Summary: This text presents what the sabbath is about.
Our text today covers two stories, both of which focus on the matter of Sabbath-keeping. So, let’s take a moment to understand the place of the Sabbath in Jewish culture. That the Sabbath must be observed was not a matter of debate among the Jews. The observance was grounded in the account of creation and part of the covenant law given to the people of Israel.
Here is its account in Genesis:
By the seventh day God had finished the work he had been doing; so on the seventh day he rested from all his work. 3 And God blessed the seventh day and made it holy, because on it he rested from all the work of creating that he had done (Genesis 2:2).
Here the Sabbath receives the double distinction of being made holy through God’s blessing and exalted as the day of rest through God’s own example. God blessed this day above all others; God himself rested on this day.
Then there is the covenant commandment:
Remember the Sabbath day by keeping it holy. 9 Six days you shall labor and do all your work, 10 but the seventh day is a Sabbath to the LORD your God. On it you shall not do any work, neither you, nor your son or daughter, nor your manservant or maidservant, nor your animals, nor the alien within your gates. 11 For in six days the LORD made the heavens and the earth, the sea, and all that is in them, but he rested on the seventh day. Therefore the LORD blessed the Sabbath day and made it holy.
Why do I attach the term “covenant” to commandment? Why don’t I just say commandment? I could, but I want you to understand that the Ten Commandments given by God, though they may apply to everyone, they specifically apply to the Jewish nation, because of the covenant he made with those people alone. Everyone is bound to keep the moral commands; but to be God’s covenant people, the first four must be kept – worship God alone, do not make idols, do not take his name in vain, and keep the Sabbath. These commands distinguished God’s people from all the other nations in the world. But the Sabbath itself was the only commandment that served also as a public sign. It made the people of God not only unique but visible.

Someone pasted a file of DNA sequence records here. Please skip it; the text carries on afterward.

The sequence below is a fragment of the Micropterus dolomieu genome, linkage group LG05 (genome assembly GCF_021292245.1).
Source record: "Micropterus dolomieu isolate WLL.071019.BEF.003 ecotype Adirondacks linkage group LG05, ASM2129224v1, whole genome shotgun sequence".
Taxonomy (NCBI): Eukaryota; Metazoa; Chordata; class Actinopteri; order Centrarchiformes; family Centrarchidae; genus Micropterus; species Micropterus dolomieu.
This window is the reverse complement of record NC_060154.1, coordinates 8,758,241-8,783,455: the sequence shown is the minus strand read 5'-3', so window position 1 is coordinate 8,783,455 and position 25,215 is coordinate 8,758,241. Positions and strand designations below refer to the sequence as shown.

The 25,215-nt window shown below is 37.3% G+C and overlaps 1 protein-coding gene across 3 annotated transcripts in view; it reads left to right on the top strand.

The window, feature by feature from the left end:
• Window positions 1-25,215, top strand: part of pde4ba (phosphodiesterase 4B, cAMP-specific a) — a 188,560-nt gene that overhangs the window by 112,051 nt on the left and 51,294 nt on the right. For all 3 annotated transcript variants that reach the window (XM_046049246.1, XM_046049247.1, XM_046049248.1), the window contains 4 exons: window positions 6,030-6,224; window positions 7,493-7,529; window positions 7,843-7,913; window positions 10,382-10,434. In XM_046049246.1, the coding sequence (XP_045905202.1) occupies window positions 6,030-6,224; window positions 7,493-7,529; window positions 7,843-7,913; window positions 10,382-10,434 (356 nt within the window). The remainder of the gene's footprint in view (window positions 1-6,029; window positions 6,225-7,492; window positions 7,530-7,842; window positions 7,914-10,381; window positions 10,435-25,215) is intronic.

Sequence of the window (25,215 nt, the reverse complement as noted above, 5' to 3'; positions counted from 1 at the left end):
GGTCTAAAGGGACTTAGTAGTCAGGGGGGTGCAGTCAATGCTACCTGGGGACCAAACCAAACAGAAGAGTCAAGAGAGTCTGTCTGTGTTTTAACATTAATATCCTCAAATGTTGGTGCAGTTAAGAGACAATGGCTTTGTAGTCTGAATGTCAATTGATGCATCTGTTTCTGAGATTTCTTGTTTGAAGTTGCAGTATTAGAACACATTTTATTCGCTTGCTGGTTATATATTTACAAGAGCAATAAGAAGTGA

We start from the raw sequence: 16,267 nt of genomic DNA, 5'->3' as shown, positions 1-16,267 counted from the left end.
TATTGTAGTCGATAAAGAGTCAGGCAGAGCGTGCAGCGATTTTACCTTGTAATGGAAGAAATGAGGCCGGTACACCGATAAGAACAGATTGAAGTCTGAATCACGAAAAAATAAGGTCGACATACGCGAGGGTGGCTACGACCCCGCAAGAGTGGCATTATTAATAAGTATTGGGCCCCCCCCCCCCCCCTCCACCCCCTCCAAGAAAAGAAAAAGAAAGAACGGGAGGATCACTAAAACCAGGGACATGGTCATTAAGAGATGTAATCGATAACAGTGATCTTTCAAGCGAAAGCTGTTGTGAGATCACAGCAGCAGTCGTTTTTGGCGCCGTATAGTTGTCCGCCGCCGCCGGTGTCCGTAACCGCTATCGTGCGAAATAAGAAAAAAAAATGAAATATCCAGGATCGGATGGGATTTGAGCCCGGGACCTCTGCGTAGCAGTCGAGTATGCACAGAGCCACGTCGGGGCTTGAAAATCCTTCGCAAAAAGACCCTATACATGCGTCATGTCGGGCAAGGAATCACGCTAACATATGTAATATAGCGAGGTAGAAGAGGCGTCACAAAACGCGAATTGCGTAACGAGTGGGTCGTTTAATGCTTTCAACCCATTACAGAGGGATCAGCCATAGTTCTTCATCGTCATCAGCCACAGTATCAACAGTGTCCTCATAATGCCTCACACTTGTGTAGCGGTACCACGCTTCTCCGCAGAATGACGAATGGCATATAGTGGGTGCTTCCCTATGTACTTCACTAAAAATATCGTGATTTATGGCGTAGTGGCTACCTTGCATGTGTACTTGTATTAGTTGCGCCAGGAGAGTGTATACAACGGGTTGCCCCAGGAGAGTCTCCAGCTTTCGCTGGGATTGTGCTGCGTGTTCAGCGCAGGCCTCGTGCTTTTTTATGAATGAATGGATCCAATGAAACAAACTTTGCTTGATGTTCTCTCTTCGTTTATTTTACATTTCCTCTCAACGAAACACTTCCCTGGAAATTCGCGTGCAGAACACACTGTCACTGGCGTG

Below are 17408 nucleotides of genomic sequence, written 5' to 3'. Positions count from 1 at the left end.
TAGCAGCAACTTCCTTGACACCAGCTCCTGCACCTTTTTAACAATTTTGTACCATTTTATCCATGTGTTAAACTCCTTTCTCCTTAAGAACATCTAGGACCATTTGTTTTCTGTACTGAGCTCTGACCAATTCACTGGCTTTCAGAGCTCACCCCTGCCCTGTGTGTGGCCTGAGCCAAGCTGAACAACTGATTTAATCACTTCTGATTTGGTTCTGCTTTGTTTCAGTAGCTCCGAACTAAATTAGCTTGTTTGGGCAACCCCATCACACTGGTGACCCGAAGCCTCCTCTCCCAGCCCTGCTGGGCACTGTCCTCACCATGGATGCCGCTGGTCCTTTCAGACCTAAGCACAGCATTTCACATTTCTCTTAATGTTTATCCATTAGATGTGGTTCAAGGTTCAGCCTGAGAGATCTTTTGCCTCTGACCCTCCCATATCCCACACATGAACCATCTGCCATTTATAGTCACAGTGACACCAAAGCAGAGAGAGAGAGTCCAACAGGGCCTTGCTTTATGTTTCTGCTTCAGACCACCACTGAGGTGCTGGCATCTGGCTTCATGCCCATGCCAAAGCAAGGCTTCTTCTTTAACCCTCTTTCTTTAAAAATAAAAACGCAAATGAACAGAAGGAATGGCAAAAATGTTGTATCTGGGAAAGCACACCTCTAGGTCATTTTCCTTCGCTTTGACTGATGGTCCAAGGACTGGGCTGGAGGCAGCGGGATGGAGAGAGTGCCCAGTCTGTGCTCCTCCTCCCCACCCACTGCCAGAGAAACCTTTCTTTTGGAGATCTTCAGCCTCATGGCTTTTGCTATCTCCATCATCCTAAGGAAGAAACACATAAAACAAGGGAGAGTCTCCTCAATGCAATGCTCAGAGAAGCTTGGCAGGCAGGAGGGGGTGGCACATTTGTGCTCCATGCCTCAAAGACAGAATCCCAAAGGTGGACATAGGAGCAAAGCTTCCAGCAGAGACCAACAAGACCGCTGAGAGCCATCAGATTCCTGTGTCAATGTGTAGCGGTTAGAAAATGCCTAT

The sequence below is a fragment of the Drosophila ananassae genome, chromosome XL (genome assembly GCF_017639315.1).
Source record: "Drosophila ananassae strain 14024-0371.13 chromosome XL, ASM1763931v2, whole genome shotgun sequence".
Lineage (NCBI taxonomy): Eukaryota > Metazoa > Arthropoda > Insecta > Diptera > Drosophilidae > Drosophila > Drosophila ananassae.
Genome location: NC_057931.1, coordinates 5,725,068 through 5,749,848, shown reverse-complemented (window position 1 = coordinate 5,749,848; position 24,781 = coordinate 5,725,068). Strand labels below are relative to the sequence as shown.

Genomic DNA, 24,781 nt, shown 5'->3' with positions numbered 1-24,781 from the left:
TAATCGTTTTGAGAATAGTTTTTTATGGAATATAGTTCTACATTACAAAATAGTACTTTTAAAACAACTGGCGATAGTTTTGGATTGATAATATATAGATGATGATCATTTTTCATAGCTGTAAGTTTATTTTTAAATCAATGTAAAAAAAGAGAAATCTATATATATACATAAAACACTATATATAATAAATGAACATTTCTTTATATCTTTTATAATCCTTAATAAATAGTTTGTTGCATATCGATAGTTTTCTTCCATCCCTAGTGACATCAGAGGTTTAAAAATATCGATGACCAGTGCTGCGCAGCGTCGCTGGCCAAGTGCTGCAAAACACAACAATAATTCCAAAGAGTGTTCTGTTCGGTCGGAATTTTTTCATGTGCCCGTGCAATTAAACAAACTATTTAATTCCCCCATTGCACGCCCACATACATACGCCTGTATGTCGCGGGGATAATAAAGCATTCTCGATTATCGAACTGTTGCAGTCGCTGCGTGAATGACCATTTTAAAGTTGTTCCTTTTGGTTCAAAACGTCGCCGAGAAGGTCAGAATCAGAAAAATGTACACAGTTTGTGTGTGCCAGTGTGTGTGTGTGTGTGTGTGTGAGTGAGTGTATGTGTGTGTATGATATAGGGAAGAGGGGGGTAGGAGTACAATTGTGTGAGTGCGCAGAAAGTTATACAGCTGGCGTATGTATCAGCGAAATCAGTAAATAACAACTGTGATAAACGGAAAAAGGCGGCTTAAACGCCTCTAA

When I speak of a sign, however, I mean not only a sign for the Jews to show others who they are, but also a sign for God to show his people they are his. In Ezekiel 20:12, God says, Also I gave them my Sabbaths as a sign between us, so they would know that I the LORD made them holy. The Sabbath was to the Jews what baptism and the Lord’s Supper are to us – a sacrament given by God to show his people that they belong to him.
In Jesus’ day, everyone understood the importance of keeping the day “holy unto the Lord.” Even so, there was debate and ambivalence about how to observe the day. If the Sabbath is a sign of the special relationship between God and his people, then it ought to be the most celebrated of days. It should be a day characterized by rejoicing. On the other hand, the fourth commandment plainly states that the day is to be kept holy through resting from work. God is angered when the people desecrate it. If so, then it should be a day that the people take special precaution not to offend God. So which is it to be – a day to celebrate or a day to soberly guard one’s behavior?